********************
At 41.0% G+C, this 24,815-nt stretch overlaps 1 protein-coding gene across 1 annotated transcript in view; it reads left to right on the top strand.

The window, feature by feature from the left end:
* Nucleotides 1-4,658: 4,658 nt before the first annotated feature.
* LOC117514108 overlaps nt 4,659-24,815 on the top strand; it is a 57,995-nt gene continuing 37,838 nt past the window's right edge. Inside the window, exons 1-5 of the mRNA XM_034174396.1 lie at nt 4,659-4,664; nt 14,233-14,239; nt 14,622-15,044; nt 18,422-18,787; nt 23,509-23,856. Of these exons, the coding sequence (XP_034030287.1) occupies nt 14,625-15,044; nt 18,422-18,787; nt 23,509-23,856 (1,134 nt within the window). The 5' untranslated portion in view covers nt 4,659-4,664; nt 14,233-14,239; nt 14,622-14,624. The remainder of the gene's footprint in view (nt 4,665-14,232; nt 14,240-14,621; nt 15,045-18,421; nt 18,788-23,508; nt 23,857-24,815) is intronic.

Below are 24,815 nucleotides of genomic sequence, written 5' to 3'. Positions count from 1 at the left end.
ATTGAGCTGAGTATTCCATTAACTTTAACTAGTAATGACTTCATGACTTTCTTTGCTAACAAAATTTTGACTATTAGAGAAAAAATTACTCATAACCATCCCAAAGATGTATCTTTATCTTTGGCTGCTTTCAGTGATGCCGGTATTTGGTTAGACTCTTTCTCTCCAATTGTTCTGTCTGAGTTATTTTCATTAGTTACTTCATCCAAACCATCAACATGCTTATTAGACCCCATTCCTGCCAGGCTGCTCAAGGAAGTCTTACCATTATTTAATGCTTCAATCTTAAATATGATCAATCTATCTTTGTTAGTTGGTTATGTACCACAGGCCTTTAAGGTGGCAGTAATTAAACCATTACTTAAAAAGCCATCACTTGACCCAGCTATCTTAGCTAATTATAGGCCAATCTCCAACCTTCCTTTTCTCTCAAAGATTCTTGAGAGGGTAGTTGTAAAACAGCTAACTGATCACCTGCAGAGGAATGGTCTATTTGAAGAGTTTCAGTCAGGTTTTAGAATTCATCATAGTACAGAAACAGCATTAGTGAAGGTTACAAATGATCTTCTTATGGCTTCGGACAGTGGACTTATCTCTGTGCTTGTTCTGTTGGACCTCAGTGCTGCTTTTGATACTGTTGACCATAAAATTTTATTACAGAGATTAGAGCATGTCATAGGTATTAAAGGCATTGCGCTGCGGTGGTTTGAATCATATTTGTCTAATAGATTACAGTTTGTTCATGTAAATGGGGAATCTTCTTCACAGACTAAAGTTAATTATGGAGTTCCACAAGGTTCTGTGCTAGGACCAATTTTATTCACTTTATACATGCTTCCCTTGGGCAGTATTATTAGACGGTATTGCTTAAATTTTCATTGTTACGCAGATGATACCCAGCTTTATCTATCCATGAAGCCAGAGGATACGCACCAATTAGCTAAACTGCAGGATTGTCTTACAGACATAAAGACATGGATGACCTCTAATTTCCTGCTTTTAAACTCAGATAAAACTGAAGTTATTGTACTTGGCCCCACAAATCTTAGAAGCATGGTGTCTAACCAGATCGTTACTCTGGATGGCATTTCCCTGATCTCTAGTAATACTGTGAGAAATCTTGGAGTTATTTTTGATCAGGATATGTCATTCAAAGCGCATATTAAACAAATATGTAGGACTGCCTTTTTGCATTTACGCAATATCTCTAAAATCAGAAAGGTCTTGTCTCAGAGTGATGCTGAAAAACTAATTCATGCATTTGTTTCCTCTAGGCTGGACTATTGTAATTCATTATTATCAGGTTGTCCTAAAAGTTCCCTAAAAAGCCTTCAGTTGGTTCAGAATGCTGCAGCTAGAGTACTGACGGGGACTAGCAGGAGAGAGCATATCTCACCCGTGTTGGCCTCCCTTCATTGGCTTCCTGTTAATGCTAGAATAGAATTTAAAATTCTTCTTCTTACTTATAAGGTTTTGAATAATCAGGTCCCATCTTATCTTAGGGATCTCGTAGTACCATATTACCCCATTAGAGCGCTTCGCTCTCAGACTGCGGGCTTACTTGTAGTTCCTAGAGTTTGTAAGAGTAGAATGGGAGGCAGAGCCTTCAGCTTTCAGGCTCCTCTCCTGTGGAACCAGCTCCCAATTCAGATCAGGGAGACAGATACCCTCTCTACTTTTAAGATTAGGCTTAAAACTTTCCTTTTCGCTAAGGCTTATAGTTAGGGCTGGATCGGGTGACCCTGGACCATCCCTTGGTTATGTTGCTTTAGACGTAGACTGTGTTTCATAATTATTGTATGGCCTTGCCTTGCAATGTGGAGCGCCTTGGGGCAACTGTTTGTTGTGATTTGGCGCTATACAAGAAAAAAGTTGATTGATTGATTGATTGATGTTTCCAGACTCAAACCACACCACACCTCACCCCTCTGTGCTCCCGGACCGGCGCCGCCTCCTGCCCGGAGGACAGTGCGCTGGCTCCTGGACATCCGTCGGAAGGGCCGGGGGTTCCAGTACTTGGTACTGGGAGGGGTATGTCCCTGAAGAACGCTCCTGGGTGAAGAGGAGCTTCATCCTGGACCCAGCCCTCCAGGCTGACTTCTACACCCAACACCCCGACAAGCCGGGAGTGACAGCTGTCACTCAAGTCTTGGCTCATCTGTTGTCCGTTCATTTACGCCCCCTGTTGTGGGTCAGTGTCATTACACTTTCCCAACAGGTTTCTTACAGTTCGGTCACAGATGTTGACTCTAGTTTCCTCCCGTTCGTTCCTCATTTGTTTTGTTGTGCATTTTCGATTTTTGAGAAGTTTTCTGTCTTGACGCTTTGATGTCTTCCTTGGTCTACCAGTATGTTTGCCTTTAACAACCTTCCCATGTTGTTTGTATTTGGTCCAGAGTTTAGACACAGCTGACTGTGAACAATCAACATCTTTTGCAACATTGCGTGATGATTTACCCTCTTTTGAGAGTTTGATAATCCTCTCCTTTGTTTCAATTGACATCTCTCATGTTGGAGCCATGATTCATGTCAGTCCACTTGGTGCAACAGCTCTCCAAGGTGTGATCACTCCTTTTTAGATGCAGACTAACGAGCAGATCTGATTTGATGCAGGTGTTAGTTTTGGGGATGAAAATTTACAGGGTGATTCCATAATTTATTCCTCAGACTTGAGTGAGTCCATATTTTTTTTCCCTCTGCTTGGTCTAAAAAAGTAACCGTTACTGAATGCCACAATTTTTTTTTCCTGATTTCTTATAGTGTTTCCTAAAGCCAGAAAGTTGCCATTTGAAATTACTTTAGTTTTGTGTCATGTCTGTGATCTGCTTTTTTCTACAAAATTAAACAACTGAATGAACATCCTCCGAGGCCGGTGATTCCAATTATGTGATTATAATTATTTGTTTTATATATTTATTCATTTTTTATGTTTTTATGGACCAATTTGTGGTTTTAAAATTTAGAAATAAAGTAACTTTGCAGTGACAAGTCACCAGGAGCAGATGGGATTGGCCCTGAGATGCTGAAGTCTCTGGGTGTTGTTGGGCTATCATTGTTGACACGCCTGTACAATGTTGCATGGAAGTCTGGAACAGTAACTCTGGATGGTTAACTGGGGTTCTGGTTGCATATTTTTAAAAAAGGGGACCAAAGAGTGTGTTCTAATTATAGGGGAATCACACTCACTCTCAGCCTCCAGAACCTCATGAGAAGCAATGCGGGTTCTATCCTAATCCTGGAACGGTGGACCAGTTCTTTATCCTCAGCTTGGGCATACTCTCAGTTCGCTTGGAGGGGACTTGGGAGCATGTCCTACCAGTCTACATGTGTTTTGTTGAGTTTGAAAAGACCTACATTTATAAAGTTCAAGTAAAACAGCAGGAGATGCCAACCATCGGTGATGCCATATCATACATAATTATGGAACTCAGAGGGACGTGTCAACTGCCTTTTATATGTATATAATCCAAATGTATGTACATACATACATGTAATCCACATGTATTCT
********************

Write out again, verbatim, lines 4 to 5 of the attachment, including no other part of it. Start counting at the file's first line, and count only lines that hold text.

* LOC117514108 overlaps nt 4,659-24,815 on the top strand; it is a 57,995-nt gene continuing 37,838 nt past the window's right edge. Inside the window, exons 1-5 of the mRNA XM_034174396.1 lie at nt 4,659-4,664; nt 14,233-14,239; nt 14,622-15,044; nt 18,422-18,787; nt 23,509-23,856. Of these exons, the coding sequence (XP_034030287.1) occupies nt 14,625-15,044; nt 18,422-18,787; nt 23,509-23,856 (1,134 nt within the window). The 5' untranslated portion in view covers nt 4,659-4,664; nt 14,233-14,239; nt 14,622-14,624. The remainder of the gene's footprint in view (nt 4,665-14,232; nt 14,240-14,621; nt 15,045-18,421; nt 18,788-23,508; nt 23,857-24,815) is intronic.

Below are 24,815 nucleotides of genomic sequence, written 5' to 3'. Positions count from 1 at the left end.